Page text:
Posts: 729 Add as FriendChallenge to a DebateSend a Message 11/2/2015 9:11:34 PMPosted: 2 years agoI think that the person making the claim has the BoP - but if one is wise that shouldn't be a problem.For example if I claimed god doesn't exist then I should provide at least some justification for that claim. Being too lazy for that, what I would do is say 'The Pope claims god exists - but where is his proof?' and shift the BoP away.
 Posts: 2,319 Add as FriendChallenge to a DebateSend a Message 11/2/2015 9:15:12 PMPosted: 2 years agoAt 11/2/2015 8:59:54 PM, popculturepooka wrote:At 11/2/2015 4:32:41 PM, Fkkize wrote:At 10/31/2015 1:29:05 AM, LiberalProlifer wrote:I think the burden of proof is on the one making the claim.That is to simplistic.If A claims the theory of relativity is true and B claims the theory of relativity is false, both are making a claim. B, however, goes against scientific consensus and therefore has the burden of proof or at least a far greater burden than A has.Money.http://imgur.com...
 Posts: 3,981 Add as FriendChallenge to a DebateSend a Message 11/2/2015 9:16:09 PMPosted: 2 years agoThe Burden Of Proof is not always on the person making the claim. If I claim that god doesn't exist in a debate, the BOP tends to remain on the theist to prove God's existence.No, actually the bop is on you too if you claim that.False. Whilst this is a valid response, it is an expected response to that claim. The burden of proof can be shared in that scenario but it isn't always. I can list examples of debates where the instigator rejects the claim that God exists and the BOP remains on the theist to prove the existence of God. I am on my phone at the moment so I wont list those example now but if you require me to do so, I will post examples when I get access to a computer. Therefore, the BOP isn't always on the person making the claim."Life calls the tune, we dance." John Galsworthy
 Posts: 6,138 Add as FriendChallenge to a DebateSend a Message 11/2/2015 9:21:49 PMPosted: 2 years agoAt 11/2/2015 9:15:12 PM, Fkkize wrote:At 11/2/2015 8:59:54 PM, popculturepooka wrote:At 11/2/2015 4:32:41 PM, Fkkize wrote:At 10/31/2015 1:29:05 AM, LiberalProlifer wrote:I think the burden of proof is on the one making the claim.That is to simplistic.If A claims the theory of relativity is true and B claims the theory of relativity is false, both are making a claim. B, however, goes against scientific consensus and therefore has the burden of proof or at least a far greater burden than A has.Money.http://imgur.com...Deficit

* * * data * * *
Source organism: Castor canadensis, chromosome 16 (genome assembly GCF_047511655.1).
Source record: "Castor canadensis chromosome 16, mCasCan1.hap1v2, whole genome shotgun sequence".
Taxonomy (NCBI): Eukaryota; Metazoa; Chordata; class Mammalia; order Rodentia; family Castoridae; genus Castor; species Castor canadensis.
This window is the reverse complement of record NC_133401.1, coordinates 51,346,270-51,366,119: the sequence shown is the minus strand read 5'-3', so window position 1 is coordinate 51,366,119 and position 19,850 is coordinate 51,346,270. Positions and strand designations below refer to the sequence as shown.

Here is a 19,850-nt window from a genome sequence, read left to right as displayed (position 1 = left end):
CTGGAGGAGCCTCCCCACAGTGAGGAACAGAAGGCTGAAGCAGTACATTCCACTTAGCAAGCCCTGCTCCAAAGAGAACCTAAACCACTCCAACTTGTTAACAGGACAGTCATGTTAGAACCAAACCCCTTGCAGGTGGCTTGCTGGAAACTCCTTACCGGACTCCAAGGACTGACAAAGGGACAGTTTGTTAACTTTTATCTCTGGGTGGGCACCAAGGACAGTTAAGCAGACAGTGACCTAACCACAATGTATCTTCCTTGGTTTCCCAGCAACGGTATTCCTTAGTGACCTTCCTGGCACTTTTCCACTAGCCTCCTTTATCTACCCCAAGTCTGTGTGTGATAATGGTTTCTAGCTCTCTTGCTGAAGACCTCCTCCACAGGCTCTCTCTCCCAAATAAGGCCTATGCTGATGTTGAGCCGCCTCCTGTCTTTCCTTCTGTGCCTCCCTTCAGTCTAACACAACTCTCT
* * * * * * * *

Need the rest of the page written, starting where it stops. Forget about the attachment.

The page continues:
Posts: 13,777 Add as FriendChallenge to a DebateSend a Message 11/2/2015 9:25:13 PMPosted: 2 years agoThere is no reason to believe something is true until evidence has been provided, by definition. So before we have reason to accept something as fact, the one making the claim (or whoever else) has the burden to show that their claim is correct. Until this has been done, the claim is neither proven nor disproven, and therefore there is no reason to operate under the assumption that the claim is true, in which case the one positing the claim has to accept that their claim isn't going to be accepted by those who don't want to make unjustified assumptions. So the burden is on them to give some reason for their conclusion if they want people to have reason to accept it, lest the claim be dismissed as conjecture by reasonable people.
 Posts: 6,138 Add as FriendChallenge to a DebateSend a Message 11/2/2015 10:05:47 PMPosted: 2 years agoAt 11/2/2015 9:25:13 PM, dylancatlow wrote:There is no reason to believe something is true until evidence has been provided, by definition. So before we have reason to accept something as fact, the one making the claim (or whoever else) has the burden to show that their claim is correct. Until this has been done, the claim is neither proven nor disproven, and therefore there is no reason to operate under the assumption that the claim is true, in which case the one positing the claim has to accept that their claim isn't going to be accepted by those who don't want to make unjustified assumptions. So the burden is on them to give some reason for their conclusion if they want people to have reason to accept it, lest the claim be dismissed as conjecture by reasonable people.Ridiculous. You say things like 'by definition' but you must be using a different dictionary than the rest of us to define 'true'.Only time I have seen this kind of drivel is when an empiricist is defining justification. People accept as true many things that lack evidence. I'm sure your own world view is full of them. Multiverse, flow of time, other minds ect...If you truly thought what you are preaching you would be a solipsist and nihilist.